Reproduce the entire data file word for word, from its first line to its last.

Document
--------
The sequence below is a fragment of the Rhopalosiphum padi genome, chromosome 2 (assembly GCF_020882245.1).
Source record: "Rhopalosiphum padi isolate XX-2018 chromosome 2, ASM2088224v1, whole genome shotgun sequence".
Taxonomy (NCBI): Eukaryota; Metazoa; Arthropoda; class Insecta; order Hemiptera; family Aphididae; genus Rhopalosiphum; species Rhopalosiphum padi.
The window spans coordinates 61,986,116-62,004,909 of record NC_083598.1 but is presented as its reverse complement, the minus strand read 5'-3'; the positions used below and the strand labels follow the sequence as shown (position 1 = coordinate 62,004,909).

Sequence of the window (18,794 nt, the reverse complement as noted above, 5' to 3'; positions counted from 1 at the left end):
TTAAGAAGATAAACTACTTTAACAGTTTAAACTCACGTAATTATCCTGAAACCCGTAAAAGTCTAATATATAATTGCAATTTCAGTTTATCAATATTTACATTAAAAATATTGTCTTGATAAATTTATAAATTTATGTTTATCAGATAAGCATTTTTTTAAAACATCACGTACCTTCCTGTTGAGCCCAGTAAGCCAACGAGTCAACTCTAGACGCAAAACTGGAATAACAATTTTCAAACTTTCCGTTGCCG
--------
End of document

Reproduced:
The sequence below is a fragment of the Rhopalosiphum padi genome, chromosome 2 (assembly GCF_020882245.1).
Source record: "Rhopalosiphum padi isolate XX-2018 chromosome 2, ASM2088224v1, whole genome shotgun sequence".
Taxonomy (NCBI): Eukaryota; Metazoa; Arthropoda; class Insecta; order Hemiptera; family Aphididae; genus Rhopalosiphum; species Rhopalosiphum padi.
The window spans coordinates 61,986,116-62,004,909 of record NC_083598.1 but is presented as its reverse complement, the minus strand read 5'-3'; the positions used below and the strand labels follow the sequence as shown (position 1 = coordinate 62,004,909).

Sequence of the window (18,794 nt, the reverse complement as noted above, 5' to 3'; positions counted from 1 at the left end):
TTAAGAAGATAAACTACTTTAACAGTTTAAACTCACGTAATTATCCTGAAACCCGTAAAAGTCTAATATATAATTGCAATTTCAGTTTATCAATATTTACATTAAAAATATTGTCTTGATAAATTTATAAATTTATGTTTATCAGATAAGCATTTTTTTAAAACATCACGTACCTTCCTGTTGAGCCCAGTAAGCCAACGAGTCAACTCTAGACGCAAAACTGGAATAACAATTTTCAAACTTTCCGTTGCCG